Rudolph’s bombings were carried out in the worst decade of violence against reproductive health-care providers. In addition to other acts of violence, such as a rash of butyric acid attacks, the 1990s were a time of numerous murders and attempted murders of reproductive health-care providers. Carol Mason, a professor of women’s studies who has a background in English language and literature, and who once worked for a Planned Parenthood affiliate, used her background in narrative analysis to look for an explanation for the decade of heightened violence against reproductive freedom. In her book, Killing for Life: The Apocalyptic Narrative of Pro-Life Politics (Cornell University Press, 2002), Mason posits that in an America forever shaped by the Vietnam War and the social change of the 1960s and 1970s, a growing number of American men, many of whom were veterans like Rudolph, felt a need to “regain a sense of moral goodness” and find “a new war with which to revive their American manhood.” The abortion wars became their new battleground, a way to transfer from men to women “the bloodshed, confusion, denial, guilt, and shame” still haunting the post-Vietnam era. As Mason summarizes, “A concern about killing babies in the sense of aborting pregnancy seems to have supplanted the concern about killing babies as part of the immense military operation that had constituted U.S. intervention in Vietnam.” After being redefined in that way, killing babies became “an act men cannot commit (unless they are abortionists, who therefore are not real men, according to abortion warrior logic).”

Opening the door to violence was the introduction of a new narrative about abortion, a change from one that echoed principles of civil rights or human rights — the argument that a fetus should be granted the same rights as a developed person — to one that sidestepped the issue of individual rights and claimed that pregnancy is God’s gift of life, and that the power to terminate a pregnancy does not belong in the domain of women and their doctors. If abortions are allowed to continue, the apocalyptic narrative goes, a wrathful God will stop protecting America from ruination. The new rhetoric removed the focus from individual life and upheld the collective unborn as God’s creation. At the same time, it equated stopping abortion with stopping an apocalyptic future.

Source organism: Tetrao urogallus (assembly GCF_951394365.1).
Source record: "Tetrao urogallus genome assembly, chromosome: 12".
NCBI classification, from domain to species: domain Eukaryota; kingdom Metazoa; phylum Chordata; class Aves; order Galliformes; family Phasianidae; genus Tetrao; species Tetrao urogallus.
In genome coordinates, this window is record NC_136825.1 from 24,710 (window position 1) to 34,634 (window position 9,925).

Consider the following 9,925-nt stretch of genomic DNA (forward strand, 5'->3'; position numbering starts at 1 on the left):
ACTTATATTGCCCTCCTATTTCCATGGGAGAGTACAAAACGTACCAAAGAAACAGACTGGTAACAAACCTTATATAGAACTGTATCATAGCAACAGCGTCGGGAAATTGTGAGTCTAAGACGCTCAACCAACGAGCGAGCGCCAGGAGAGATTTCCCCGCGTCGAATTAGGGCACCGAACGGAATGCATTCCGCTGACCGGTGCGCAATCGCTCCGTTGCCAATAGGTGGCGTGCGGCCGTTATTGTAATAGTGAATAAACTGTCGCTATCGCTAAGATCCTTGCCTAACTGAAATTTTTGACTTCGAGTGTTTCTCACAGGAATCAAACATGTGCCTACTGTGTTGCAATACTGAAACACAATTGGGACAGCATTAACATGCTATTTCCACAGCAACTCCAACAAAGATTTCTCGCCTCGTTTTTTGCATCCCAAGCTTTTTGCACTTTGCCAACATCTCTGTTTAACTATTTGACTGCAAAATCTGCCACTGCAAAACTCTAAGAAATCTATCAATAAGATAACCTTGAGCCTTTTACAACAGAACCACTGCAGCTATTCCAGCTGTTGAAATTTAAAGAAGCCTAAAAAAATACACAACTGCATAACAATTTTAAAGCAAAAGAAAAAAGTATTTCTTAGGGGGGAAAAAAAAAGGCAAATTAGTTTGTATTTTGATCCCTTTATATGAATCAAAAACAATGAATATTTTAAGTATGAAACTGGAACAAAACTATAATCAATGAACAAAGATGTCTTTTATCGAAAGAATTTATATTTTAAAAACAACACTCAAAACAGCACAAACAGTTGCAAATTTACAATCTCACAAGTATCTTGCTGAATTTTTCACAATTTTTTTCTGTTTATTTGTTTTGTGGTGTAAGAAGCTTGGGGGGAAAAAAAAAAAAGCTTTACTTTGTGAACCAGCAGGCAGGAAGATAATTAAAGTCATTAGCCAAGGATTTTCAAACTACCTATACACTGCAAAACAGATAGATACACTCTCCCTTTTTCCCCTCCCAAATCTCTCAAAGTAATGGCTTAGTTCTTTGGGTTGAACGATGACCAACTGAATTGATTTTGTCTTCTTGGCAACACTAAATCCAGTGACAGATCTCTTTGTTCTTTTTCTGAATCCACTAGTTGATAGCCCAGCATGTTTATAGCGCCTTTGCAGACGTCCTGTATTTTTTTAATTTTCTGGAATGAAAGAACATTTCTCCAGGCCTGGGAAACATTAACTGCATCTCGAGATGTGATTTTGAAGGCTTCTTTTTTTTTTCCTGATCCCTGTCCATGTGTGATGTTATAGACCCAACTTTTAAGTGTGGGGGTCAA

Although the optimism she shares with him is guarded, Mason looked at the work of historian David Garrow to answer how we can end anti-abortion violence. Garrow’s research compared the anti-abortion violence of today to the anti-civil rights violence of the 1950s and 1960s — the threats, murders, and acts of arson that were used against the civil rights movement — and how that violence was eventually brought under control. Garrow concluded that although violent anti-abortion groups might never disappear completely, “aggressive and thorough criminal investigations and prosecution” could eradicate their violence in the same way it eradicated the violence against civil rights workers decades ago.

The Obama administration has shown a willingness to see that happen. Within three years of his first term, the Obama Justice Department had filed eight cases against protesters who had violated the Freedom of Access to Clinic Entrances (FACE) Act, the 1994 law that prohibits intimidation and violence toward clients and personnel at reproductive health clinics. (For comparison, during George W. Bush’s entire tenure, the Justice Department filed one such case.) Whether for that reason or other factors, violence at abortion clinics dropped during Obama’s first term. With enough persistence, David Garrow’s conclusion could prove to be accurate.